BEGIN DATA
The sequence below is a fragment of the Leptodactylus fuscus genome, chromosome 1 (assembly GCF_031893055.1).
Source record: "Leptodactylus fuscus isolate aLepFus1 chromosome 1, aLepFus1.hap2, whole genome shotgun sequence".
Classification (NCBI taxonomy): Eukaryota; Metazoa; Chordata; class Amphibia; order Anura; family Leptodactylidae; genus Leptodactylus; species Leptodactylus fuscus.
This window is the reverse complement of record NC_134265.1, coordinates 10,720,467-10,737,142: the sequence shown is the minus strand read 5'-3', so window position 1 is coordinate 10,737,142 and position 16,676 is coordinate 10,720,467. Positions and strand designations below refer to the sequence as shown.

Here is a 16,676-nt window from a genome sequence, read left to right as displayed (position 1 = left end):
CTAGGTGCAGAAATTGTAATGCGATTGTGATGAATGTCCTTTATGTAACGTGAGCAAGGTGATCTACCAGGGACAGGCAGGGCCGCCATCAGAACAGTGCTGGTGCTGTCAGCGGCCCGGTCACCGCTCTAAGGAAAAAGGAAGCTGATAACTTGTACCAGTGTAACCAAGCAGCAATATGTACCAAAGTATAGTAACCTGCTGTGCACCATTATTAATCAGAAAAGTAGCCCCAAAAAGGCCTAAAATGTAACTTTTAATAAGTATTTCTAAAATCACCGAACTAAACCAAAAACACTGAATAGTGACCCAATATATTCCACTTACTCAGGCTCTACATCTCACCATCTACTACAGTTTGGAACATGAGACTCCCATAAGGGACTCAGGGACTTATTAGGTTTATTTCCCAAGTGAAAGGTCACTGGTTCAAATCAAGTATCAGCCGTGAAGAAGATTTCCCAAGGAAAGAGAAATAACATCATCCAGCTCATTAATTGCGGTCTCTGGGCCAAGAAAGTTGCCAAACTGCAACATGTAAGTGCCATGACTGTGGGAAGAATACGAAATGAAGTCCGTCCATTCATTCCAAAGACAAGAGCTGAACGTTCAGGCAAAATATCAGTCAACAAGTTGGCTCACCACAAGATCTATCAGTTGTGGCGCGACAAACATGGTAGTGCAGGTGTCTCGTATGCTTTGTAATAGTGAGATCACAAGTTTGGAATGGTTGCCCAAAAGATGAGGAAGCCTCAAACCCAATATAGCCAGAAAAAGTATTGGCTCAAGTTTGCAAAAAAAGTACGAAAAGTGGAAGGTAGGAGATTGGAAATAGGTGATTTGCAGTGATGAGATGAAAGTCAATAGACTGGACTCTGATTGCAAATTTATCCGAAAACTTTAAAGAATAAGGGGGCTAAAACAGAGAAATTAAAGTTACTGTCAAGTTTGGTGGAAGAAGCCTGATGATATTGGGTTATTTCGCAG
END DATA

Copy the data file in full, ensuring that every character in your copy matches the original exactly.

The sequence below is a fragment of the Leptodactylus fuscus genome, chromosome 1 (assembly GCF_031893055.1).
Source record: "Leptodactylus fuscus isolate aLepFus1 chromosome 1, aLepFus1.hap2, whole genome shotgun sequence".
Classification (NCBI taxonomy): Eukaryota; Metazoa; Chordata; class Amphibia; order Anura; family Leptodactylidae; genus Leptodactylus; species Leptodactylus fuscus.
This window is the reverse complement of record NC_134265.1, coordinates 10,720,467-10,737,142: the sequence shown is the minus strand read 5'-3', so window position 1 is coordinate 10,737,142 and position 16,676 is coordinate 10,720,467. Positions and strand designations below refer to the sequence as shown.

Here is a 16,676-nt window from a genome sequence, read left to right as displayed (position 1 = left end):
CTAGGTGCAGAAATTGTAATGCGATTGTGATGAATGTCCTTTATGTAACGTGAGCAAGGTGATCTACCAGGGACAGGCAGGGCCGCCATCAGAACAGTGCTGGTGCTGTCAGCGGCCCGGTCACCGCTCTAAGGAAAAAGGAAGCTGATAACTTGTACCAGTGTAACCAAGCAGCAATATGTACCAAAGTATAGTAACCTGCTGTGCACCATTATTAATCAGAAAAGTAGCCCCAAAAAGGCCTAAAATGTAACTTTTAATAAGTATTTCTAAAATCACCGAACTAAACCAAAAACACTGAATAGTGACCCAATATATTCCACTTACTCAGGCTCTACATCTCACCATCTACTACAGTTTGGAACATGAGACTCCCATAAGGGACTCAGGGACTTATTAGGTTTATTTCCCAAGTGAAAGGTCACTGGTTCAAATCAAGTATCAGCCGTGAAGAAGATTTCCCAAGGAAAGAGAAATAACATCATCCAGCTCATTAATTGCGGTCTCTGGGCCAAGAAAGTTGCCAAACTGCAACATGTAAGTGCCATGACTGTGGGAAGAATACGAAATGAAGTCCGTCCATTCATTCCAAAGACAAGAGCTGAACGTTCAGGCAAAATATCAGTCAACAAGTTGGCTCACCACAAGATCTATCAGTTGTGGCGCGACAAACATGGTAGTGCAGGTGTCTCGTATGCTTTGTAATAGTGAGATCACAAGTTTGGAATGGTTGCCCAAAAGATGAGGAAGCCTCAAACCCAATATAGCCAGAAAAAGTATTGGCTCAAGTTTGCAAAAAAAGTACGAAAAGTGGAAGGTAGGAGATTGGAAATAGGTGATTTGCAGTGATGAGATGAAAGTCAATAGACTGGACTCTGATTGCAAATTTATCCGAAAACTTTAAAGAATAAGGGGGCTAAAACAGAGAAATTAAAGTTACTGTCAAGTTTGGTGGAAGAAGCCTGATGATATTGGGTTATTTCGCAG